In the early 1970s, the Norwegian firm Kongsberg Vapenfrabrikk (now Kongsberg Defence & Aerospace), with financial support from the U.S. Navy, developed a short-range anti-ship missile (SAR) Penguin ("Penguin"). The missile is equipped with an infrared homing head (HID), was designed specifically for operation in coastal skerries and was designed to provide reliable target selection against the background of heavily rugged coastline.
The basic version (later designated Mk1) came into service with the Royal Norwegian Navy in 1972 and was intended for use with missile boats and coastal batteries. Already in 1975 a modernized version of the missile with extended range - Mk2 was developed. Later modifications of Mk2 mod3 and Mk2 mod5 with improved CNS were adopted for service. The Penguin Mk1 and Mk2 modifications were armed with missile boats (see photo) from Norway, Greece, Turkey and Norwegian frigates like Oslo.
The Penguin family currently includes a number of modifications designed for use on a variety of carriers that are in service with the U.S. Navy, Norway, Sweden, Greece, Australia, Turkey, Brazil and several other countries. The latest in the Penguin family of missiles are the MkZ and Mk2 mod7 versions, which have improved combat efficiency, range and control systems on a modern element base.
The aviation version - Penguin MkZ (see photo), designed for armament of F-16 aircraft of the Norwegian Air Force, was adopted in 1987. The MkZ missile was also tested in the U.S., where it received the AGM-119A index, but was not put into service by the U.S. Air Force. The Mk2 mod7 modification is designed for use with helicopters and surface ships, and features a two-stage engine and folding wing. Under the designation AGM-119B it is used on SH-60B Seahawk helicopters of the U.S. Navy (see photo), as well as on S-70B helicopters of the Greek Navy. The delivery of AGM-119B missiles to the U.S. Navy began in 1994.
The Penguin Mk2 mod7 (see the schematic) and MkZ (see the schematic) missiles have an aerodynamic "duck" pattern and a modular design. The following are located in the forward compartment: autonomous noise-immune infrared homing head, radio altimeter, autopilot and navigation control system servo drives. inertial navigation system platform in cardan suspension with one degree of freedom - on the roll, on-board computer and power supply. The central compartment accommodates the combat unit and the delayed contact fuse. In the tail compartment there is a single-chamber solid fuel engine and a safety executive mechanism. A cruciform wing with ailerons is mounted on the surface of the compartment.
The Mk2 missile of earlier modifications is equipped with the Mk19 (113 kg) Mk19 cumulative explosive reactive armament, used in the American Bullpup ASM-71 aircraft missile. The most advanced modification of the missile is the Mk2 mod7. The Mk2 mod7 is equipped with a new 120 kg WDU-39/B combat unit (according to some sources this BC was also used by Mk3 missiles). The Mk2 mod7 homing and control system is similar to the MkZ missile. The external features of the Mk2 mod7 from the Mk 3 are the shorter length and the wing of a larger scale that can be folded out at launch. The range of Penguin Mk3 is up to 50 km.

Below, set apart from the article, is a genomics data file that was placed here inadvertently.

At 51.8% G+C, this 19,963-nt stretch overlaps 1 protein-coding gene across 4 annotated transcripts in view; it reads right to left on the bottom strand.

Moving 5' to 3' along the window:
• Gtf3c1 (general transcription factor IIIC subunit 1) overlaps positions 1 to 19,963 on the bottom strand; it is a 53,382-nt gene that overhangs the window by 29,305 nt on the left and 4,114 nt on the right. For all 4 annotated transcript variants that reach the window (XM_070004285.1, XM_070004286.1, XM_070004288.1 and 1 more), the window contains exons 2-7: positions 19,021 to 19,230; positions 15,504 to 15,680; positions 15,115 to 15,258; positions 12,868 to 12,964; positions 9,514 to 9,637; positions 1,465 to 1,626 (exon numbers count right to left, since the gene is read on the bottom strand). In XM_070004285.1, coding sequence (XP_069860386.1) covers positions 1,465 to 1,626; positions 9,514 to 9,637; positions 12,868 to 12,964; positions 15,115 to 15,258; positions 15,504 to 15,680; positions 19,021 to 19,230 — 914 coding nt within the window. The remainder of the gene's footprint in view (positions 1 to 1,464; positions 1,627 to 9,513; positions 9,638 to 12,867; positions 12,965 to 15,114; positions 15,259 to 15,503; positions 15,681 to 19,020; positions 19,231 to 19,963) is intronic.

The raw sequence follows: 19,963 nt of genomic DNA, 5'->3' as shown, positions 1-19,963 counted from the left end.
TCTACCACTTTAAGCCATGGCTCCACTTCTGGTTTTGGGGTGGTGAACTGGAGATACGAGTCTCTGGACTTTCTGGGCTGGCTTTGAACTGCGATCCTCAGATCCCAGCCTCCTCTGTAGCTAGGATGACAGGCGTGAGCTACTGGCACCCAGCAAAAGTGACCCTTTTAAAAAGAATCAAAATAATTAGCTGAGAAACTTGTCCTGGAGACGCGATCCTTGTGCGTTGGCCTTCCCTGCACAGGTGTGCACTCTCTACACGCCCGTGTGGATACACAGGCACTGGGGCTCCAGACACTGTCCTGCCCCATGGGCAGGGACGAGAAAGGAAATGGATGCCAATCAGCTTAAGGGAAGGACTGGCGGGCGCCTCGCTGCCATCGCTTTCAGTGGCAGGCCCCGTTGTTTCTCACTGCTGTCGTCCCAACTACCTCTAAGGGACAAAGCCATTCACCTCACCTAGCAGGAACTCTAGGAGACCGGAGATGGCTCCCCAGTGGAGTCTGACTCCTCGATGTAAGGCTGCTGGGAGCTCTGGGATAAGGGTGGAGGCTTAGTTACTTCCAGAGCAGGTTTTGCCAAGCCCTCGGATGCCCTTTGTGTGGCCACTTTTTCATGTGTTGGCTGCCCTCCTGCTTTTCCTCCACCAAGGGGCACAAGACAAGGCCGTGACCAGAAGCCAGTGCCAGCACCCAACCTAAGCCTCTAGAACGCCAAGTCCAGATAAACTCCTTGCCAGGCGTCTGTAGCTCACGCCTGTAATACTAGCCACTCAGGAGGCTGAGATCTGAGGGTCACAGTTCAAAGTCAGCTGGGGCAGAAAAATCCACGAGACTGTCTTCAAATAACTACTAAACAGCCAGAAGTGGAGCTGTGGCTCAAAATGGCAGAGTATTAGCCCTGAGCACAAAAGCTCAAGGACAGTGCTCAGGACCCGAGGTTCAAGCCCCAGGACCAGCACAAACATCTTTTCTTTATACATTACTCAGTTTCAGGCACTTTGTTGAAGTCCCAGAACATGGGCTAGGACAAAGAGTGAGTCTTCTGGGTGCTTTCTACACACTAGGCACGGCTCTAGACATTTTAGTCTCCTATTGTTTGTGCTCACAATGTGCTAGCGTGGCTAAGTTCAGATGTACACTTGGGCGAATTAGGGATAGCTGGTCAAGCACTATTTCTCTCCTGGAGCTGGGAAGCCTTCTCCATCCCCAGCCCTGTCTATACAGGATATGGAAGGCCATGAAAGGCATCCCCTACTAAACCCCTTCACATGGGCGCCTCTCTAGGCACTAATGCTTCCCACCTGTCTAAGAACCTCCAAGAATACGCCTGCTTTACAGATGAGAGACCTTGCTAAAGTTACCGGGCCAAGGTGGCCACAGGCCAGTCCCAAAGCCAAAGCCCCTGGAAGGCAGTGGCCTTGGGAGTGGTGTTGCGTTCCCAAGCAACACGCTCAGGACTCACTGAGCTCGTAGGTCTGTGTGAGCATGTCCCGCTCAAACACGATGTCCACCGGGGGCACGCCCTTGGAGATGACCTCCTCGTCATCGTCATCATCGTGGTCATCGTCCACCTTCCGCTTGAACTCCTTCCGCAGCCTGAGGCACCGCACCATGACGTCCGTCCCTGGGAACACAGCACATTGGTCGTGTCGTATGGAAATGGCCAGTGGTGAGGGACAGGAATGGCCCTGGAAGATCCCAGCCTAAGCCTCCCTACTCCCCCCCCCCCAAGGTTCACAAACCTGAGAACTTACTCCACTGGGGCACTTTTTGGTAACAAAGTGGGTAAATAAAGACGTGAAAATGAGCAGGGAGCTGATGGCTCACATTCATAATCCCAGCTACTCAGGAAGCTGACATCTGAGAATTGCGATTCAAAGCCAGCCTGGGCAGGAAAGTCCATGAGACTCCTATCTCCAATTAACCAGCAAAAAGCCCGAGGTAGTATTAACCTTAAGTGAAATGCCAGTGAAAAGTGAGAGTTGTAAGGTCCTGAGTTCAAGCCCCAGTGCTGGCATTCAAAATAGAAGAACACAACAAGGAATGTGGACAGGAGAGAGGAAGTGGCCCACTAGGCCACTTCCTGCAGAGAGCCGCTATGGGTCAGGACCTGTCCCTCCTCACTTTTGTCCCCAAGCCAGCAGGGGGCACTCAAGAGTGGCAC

The combat application of Penguin missiles is based on the "shot for forget" principle. Depending on the target location, the missile can change its flight direction within ±180° according to a given program. After launch, the missile is reduced to a pre-selected and controlled altitude of the marching flight, during which the control is carried out using inertial navigation system. When the programmed range to the target is reached, the missile goes to a low or extremely low altitude. Then, after switching on the homing head to improve target search and capture, the flight altitude increases again (see trajectory diagram).
The control system allows the missile to operate outside of the target's line of sight, and can follow a complex pre-programmed trajectory, bend around obstacles on the ground and attack the target in the most vulnerable sectors (see diagram). The infrared homing head has high resolution, selectivity, and can be used to engage a wide range of targets under intense countermeasure conditions. It has a medium target range of approximately 1000 m and a 45° field of view.
Penguin missiles of various modifications are used in coastal anti-ship missile systems. The mobile battery of the Penguin can be installed on a tracked or wheelbase. In the first case, all components of the battery are placed on one tracked floating armoured vehicle - a control station including a command, control, reconnaissance and communication system, a fire control system (CLCS), a detection radar with a folding antenna, three container-type PU with ready to launch missiles and spare PKRs. The complex is served by three operators. The vehicle can move on the highway at 56 km / h and water at 5 km / h, deploy from camping to combat in 5 minutes. If the battery is installed on vehicles with a wheelbase, it includes a control section with LRS and radar with folding antenna and PU with six starting containers. When deployed in a combat position, the control station is placed on the coast in an area that provides radar detection and tracking of sea targets, and the IS are concealed in folds outside the line-of-sight of targets.
The ship complexes of Penguin Mk2 include: guided missiles, firing control and automatic missile check systems, transport and launch containers and launchers. Several versions of PU for ships of different classes have been developed. One of them is a rotary launcher with six Penguin missiles in transport and launch containers, there is a variant of twin rotary boosters with charging, feeding and storage devices (see diagram), as well as a lightweight, inoperable deck unit for small displacement ships (see photo). The performance of the missile system and the launch of the missile are monitored by a single operator from a console located in the ship's control post. The missiles are automatically checked before the launch from the same console.